Several years ago I read an article in a medical journal that estimated the survival probabilities of people who smoked.
What struck me about the data in that article was the percentage of smokers who lived into their 80’s and 90’s. It approached zero.
The graph from that article still hangs on a board next to my desk (As I write this, I am traveling, so I can’t provide the reference. I will try to update that information at a later date.)
In this week’s issue of the Annals of Internal Medicine there is another article that again demonstrates how lethal smoking can be. It also shows that it is never too late to quit smoking.
The authors were able to take advantage of the excellent health records and data typical of Scandinavian countries to monitor the smoking histories and causes of death of about 50,000 people in 3 counties in Norway. In addition, they were fortunate to have folks who for the most part stayed in the communities where they lived, and were willing to get the check-ups required for the study over many years.
The study reports the … Continue reading →
We have known there are families with increased risks of developing certain cancers due to genetic abnormalities. This has been particularly true in the case of women with breast cancer.
For years, we struggled with the knowledge that women in some families were highly susceptible to developing breast cancer. Counseling these women was difficult, because we had no clear roadmap to provide us evidence-based recommendations as to what was best for a particular patient.
We did the best we could, and when the family history was very strong we would occasionally recommend that the woman consulting us have prophylactic mastectomies. This was a difficult decision for many of our patients to make, in no small part because they were usually young, and responding to a case of breast cancer in a sister or mother.
As time went on, and we learned more about various genetic syndromes, we became more confident that we were honing in on better tests which would provide us the evidence and information about genetic abnormalities that we had previously lacked.
We began to understand and then map the human genome. Increasingly sophisticated and complex tests were developed which … Continue reading →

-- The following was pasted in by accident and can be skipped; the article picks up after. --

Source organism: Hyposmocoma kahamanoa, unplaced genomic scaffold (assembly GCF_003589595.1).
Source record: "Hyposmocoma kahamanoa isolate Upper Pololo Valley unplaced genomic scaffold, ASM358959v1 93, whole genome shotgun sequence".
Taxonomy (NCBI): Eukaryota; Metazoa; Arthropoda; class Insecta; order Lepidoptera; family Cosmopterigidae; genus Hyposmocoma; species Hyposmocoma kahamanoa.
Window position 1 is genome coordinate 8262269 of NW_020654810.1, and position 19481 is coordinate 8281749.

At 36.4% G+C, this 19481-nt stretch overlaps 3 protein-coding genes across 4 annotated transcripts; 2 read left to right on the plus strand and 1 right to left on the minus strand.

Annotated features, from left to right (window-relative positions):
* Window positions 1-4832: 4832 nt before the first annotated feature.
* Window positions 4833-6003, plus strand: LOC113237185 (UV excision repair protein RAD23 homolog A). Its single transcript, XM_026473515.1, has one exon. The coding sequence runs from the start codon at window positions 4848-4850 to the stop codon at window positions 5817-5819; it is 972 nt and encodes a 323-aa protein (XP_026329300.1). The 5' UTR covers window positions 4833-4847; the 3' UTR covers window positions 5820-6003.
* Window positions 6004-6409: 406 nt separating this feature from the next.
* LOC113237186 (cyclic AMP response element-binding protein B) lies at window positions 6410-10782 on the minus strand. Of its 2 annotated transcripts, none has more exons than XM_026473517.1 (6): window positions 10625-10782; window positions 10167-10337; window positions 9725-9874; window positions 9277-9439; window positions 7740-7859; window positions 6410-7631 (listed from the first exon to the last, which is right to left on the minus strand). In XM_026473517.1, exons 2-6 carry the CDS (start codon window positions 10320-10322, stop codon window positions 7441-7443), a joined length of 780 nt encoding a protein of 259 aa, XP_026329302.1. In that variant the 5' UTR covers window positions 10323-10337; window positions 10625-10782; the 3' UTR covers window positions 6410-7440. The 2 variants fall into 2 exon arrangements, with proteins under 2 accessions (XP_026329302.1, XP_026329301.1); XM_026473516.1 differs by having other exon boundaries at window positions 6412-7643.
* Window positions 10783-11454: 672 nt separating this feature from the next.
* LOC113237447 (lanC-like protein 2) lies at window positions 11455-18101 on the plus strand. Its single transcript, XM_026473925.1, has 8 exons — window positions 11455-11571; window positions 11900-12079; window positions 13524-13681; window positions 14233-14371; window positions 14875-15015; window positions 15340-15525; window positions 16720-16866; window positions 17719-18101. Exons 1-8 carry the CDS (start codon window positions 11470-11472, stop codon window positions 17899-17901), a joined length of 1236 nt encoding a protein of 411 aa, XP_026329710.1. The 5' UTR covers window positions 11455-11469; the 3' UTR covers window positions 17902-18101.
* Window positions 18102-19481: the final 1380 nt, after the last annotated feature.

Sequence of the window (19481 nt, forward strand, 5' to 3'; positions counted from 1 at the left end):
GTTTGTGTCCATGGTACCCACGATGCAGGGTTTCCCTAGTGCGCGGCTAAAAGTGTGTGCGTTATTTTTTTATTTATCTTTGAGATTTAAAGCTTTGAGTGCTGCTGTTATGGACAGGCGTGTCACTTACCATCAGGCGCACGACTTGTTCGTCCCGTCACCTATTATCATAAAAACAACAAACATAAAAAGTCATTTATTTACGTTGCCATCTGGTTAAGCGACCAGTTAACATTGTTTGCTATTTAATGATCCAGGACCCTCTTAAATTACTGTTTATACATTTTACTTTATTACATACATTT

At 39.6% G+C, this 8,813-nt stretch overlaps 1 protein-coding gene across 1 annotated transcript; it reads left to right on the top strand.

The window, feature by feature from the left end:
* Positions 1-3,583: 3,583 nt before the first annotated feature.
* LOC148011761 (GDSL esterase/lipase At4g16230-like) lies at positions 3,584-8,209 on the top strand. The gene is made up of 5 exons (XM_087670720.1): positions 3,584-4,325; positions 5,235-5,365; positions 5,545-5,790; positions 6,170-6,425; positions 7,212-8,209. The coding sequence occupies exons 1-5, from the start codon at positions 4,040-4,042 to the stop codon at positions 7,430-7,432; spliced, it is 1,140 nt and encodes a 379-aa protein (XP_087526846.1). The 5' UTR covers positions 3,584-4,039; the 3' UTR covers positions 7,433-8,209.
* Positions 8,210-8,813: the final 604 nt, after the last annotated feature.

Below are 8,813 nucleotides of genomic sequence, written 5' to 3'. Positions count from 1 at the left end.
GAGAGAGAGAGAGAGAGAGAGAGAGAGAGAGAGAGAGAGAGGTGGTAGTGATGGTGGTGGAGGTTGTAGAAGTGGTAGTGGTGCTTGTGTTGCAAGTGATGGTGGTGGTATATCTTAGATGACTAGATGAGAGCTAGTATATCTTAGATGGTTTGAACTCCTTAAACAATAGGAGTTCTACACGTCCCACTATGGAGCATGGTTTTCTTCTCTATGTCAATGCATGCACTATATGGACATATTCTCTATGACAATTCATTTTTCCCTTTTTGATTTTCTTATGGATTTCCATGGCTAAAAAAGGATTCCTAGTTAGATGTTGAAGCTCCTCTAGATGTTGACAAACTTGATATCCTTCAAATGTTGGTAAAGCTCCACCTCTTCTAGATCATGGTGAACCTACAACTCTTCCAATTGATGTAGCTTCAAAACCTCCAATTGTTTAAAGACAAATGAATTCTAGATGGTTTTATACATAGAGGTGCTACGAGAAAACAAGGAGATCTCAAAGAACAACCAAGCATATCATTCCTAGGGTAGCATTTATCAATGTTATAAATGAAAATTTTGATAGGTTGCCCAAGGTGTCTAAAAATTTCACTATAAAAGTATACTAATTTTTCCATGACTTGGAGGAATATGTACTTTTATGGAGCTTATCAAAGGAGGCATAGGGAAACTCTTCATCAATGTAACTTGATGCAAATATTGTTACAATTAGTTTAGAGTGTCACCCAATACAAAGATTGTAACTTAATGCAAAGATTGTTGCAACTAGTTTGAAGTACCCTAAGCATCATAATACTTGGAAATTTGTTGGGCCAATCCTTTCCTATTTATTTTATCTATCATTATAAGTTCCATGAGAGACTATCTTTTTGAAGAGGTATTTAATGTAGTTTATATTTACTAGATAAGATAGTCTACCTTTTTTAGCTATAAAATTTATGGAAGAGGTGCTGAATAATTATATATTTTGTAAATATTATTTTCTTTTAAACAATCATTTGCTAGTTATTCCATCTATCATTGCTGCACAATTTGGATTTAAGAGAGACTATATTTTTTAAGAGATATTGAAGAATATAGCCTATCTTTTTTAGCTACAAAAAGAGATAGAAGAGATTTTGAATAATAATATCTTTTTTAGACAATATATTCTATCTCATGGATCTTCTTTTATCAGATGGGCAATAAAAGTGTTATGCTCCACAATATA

An article in the current issue of the Archives of Internal Medicine reports that telephone counseling services do better than routine medical approaches in helping people stop smoking.
Basically, what the authors did was invite a large number of veterans treated at 5 Veterans’ Administration Medical Centers in the Midwest to participate in a smoking cessation program.
Almost 69,000 mostly male VAMC patients were invited. Of that group, 1831 responded and 838 people decided to participate.
The groups were divided in two, with the “study” group receiving telephone counseling to support their efforts at quitting smoking, while the other half formed the “control” group that received some information on smoking cessation by mail, routine medical care and other medications and services as offered by the VA system.
The study is important because it demonstrates that an intervention such as telephone counseling for smoking cessation can significantly improve quit rates at one year.
Based on follow-up phone calls at one year after starting their participation in the study, 13% of the folks who were offered telephone counseling had not smoked for the previous six months. For the control group, the comparable number was about … Continue reading →
Our thoughts and prayers go out to Governor Richards as she begins her course of treatment for her cancer of the esophagus.
We do not have specific information on her condition, and respect her privacy as she faces this difficult challenge in her life.
We can provide some general background information that may be useful in answering questions about the disease, although this does not apply necessarily to her specific situation.